This allowed me to wedge in a thin (1/4″) wood piece to space the spar away from the skin. Not only does that help protect the skin, it makes it far easier to smooth out the cut after trimming the spar.

I also cleco-clamped a putty knife to the spar web at the bend to protect the spar from the Dremel wheel. I’m really glad I did this as I bumped it several times during the cut and I know I would have damaged the spar.

There were a handful of holes that were unfortunately elongated slightly. I decided to step these up to -5 rivets and drilled the holes out with a #20 bit. It was a slightly different set between the left and right side, so I decided to drill out some additional holes so that the -5 rivets were symmetric between each side. Fortunately, all holes turned out nice and round after doing so. I thought I might need to install cherrymax rivets in these holes, so I calculated the grip length for each hole based on the material stackup. I ended up shooting a bucking solid AN470 rivets in every holes.

After carefully finding the end of the crack, I stop drilled it with a #40 bit and deburred it.

I didn’t get a picture, but I elongated the hole toward the crack slightly and then smoothed everything out.

Greg dropped by a couple more times to help me rivet the structure and reassemble it. The plane was down for about a week, but I’m glad to have this behind me and know that it’s far more robust than it was before.

Added Oil Cooler Quick Drain

Saf-Air recently released an adaptor that allows you to add a quick drain to an AN fitting. My oil cooler has a tee fitting at the lowest point that I installed a cap on, but draining the oil from this point was always a bit of a pain. The adaptor lets me replace the cap with a quick drain that I can attach a hose to.

Unfortunately, my oil cooler was too close to the firewall for me to install it directly on the tee, so I needed to add a 90º fitting to point the assembly downward. I assembled the pieces on the bench since it was much easier to safety wire this way.

I then installed the assembly to the tee on the lower port of the oil cooler.

The quick drain points slightly forward and nicely clears the engine mount and brake line.

Pulled ELT and Replaced Batteries

After the ELT was triggered on the return from KY, I called ACK and they said the most common reason I could have experienced the issue was moisture in the audio remote. Fortunately, ACK is located right here in San Jose, CA, so I dropped by their office one morning on the way into work with the ELT and audio remote.

Fortunately, there was no moisture in the audio remote, but they replaced the battery while they had it open. They also opened the ELT to see if there were any issues there. I had one of the very first units and they said they had some issues with the early digital boards, so they replaced it at no charge. I also picked up a new ELT battery for $100 since it has to be replaced if the ELT transmits for more than 1 hour. Finally, there’s a battery in the panel mounted remote that needs to be replaced every 10 years. Even though mine was only 7 years old or so, I went ahead and replaced it so that the ELT won’t need any servicing for the forseeable future.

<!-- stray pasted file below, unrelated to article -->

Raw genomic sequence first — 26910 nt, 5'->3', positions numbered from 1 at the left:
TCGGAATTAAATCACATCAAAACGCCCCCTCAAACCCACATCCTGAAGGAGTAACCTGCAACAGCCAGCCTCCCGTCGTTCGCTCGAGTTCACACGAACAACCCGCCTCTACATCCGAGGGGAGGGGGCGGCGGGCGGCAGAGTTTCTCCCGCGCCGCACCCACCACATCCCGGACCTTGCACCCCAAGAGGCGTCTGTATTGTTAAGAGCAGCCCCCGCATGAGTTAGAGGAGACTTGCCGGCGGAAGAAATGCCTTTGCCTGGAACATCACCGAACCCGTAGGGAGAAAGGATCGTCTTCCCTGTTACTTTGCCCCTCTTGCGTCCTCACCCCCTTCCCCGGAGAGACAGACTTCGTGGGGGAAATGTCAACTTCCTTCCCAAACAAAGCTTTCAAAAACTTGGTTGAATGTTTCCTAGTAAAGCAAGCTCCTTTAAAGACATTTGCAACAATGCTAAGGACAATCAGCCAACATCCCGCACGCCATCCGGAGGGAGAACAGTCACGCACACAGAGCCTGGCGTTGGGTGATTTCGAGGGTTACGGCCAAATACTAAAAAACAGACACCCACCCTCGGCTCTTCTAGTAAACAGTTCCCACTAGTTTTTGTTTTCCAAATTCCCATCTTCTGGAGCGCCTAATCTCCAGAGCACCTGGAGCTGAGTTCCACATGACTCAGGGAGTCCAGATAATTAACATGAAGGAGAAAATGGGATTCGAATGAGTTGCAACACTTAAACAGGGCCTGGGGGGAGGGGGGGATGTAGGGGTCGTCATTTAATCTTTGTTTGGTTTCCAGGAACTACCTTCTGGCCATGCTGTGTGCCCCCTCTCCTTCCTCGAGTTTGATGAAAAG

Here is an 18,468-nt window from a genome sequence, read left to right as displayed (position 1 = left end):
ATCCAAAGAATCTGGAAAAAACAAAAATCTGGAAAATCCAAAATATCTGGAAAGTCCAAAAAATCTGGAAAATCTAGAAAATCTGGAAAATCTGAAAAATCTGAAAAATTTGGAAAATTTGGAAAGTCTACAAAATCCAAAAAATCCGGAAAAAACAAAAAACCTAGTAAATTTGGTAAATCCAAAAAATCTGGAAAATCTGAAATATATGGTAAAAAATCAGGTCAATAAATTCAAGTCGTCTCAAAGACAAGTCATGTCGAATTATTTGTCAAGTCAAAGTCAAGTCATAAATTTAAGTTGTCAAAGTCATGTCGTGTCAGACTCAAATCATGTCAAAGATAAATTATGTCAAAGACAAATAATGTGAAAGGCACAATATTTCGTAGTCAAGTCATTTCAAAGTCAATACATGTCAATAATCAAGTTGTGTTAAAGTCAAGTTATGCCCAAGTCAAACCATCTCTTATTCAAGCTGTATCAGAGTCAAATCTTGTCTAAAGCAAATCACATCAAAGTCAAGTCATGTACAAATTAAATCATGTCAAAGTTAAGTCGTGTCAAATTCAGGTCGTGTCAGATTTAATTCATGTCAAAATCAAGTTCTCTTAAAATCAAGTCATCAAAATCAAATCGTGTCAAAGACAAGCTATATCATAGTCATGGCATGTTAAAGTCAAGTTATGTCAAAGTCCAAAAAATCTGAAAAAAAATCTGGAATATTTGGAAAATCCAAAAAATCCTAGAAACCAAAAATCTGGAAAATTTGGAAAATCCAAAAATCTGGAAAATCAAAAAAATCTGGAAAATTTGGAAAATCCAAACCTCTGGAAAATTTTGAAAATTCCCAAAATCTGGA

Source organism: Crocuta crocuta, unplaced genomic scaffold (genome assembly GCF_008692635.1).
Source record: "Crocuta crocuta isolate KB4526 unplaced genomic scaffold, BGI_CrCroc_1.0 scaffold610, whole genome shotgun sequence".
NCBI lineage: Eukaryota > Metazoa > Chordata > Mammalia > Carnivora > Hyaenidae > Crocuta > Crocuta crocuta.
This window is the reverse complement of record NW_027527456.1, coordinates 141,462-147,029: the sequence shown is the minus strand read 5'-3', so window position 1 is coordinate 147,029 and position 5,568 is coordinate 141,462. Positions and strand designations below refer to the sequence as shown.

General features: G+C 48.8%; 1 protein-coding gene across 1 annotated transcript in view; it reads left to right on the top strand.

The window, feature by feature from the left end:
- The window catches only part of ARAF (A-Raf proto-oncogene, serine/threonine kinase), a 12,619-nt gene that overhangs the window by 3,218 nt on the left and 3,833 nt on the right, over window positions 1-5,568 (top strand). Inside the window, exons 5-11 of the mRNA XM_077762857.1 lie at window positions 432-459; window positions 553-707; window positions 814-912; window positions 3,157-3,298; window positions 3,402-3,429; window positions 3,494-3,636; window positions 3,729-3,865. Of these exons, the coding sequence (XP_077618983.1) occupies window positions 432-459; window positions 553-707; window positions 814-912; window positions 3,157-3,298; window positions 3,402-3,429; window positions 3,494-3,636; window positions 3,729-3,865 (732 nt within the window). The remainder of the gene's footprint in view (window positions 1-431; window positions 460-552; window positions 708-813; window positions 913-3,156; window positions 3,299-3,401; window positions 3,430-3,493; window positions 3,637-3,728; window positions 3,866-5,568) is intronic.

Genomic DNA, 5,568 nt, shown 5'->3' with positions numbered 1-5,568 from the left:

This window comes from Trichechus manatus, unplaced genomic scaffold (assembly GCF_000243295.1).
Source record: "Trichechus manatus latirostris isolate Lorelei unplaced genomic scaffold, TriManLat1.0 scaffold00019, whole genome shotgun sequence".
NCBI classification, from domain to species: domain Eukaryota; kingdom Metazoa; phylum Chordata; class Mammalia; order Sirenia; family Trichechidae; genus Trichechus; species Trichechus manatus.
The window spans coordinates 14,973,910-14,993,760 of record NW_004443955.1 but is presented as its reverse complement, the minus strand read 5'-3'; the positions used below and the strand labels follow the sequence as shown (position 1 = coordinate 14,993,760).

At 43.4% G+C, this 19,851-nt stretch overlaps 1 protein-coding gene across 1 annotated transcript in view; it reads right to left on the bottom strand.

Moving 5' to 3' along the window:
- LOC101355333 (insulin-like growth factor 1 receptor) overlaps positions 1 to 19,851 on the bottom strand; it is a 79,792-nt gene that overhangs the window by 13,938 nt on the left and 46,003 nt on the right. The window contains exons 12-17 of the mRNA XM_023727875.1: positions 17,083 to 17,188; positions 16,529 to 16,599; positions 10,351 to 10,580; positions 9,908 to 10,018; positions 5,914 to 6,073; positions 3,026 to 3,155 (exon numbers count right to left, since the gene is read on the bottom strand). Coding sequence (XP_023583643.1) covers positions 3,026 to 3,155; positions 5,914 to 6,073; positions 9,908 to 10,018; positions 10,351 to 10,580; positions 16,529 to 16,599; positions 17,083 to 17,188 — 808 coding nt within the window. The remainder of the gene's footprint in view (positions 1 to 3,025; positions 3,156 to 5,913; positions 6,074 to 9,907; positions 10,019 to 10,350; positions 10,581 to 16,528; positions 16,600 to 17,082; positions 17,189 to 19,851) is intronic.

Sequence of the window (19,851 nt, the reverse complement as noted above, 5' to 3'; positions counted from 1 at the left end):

I had forgotten that I didn’t add nutplates to the subpanel for attaching the audio remote, so getting the nuts off was a bit of a pain in the ass. I knew it would be even more painful to reinstall them, so I used a couple of Command Adhesive strips. These can hold 3 lbs each and this whole unit only weighs a few ounces.

30th High School Reunion

It’s hard to believe it’s been 30 years since I graduated from High School. I went back for my 25th reunion, but that couldn’t possibly have been 5 years ago, right?!?! Weather is always a factor in October, so I have been watching it like a hawk for the past couple of weeks. Surprisingly, it looked like I was going to get a break and have a nice clear area between two storm fronts moving eastbound. I took off in sunny skies on Oct. 9th for my first stop in Gallup, NM. I’m visiting family in Tulsa, OK, but the storm will prevent me from getting there on the first day.

There was weather over the Sierras, so I ran around the south end which took me right over the center of Las Vegas, NV. I was above the Bravo airspace, so I banked over and got a nice shot of McCarran airport and the strip.

It also took me right over the Grand Canyon. In all of my years of flying, I have never flown over the Grand Canyon. I’ve caught a glimpse of it from the window of a commercial aircraft, but it’s hard to appreciate the scale of this place from 35,000+ feet. When driving, you can only see a tiny fraction of the canyon from the rim, so you can’t really tell how long it is.

There are parts of the canyon that are 15+ miles wide and it’s well over 100 miles from end to end. It took me over a half hour to fly from one end to the other, and I enjoyed spectacular views like this the whole time. It was about an hour before sunset, and this photo simply doesn’t do justice to the brilliant colors and panoramic view.

The storms moving eastbound gave me a nice 25-40kt tailwind for the entire flight from CA to KY. The weather was nearly perfect with the exception of a high overcast in Tulsa, OK which required an instrument clearance to descend through. There were also scattered showers when I left Tulsa, but they were easy to dodge and I barely got wet.

After an enjoyable visit with family and friends in both Tulsa, OK and Lexington, KY, it was time to head for home. I had planned to run up to Minneapolis, MN to visit a buddy, but a low overcast with ice blocked me. I’ll have to do that next year on the way to or from Oshkosh.

The next day was much better with a much higher overcast. There was still icing forecast in the clouds, so that kept me down around 3’000 AGL for the first few hundred miles, but I wanted to stay low anyway since the headwinds up high were 45+kts. Since I was headed all the way back without overnighting anywhere, I got a fairly early start since I knew it would be a long day.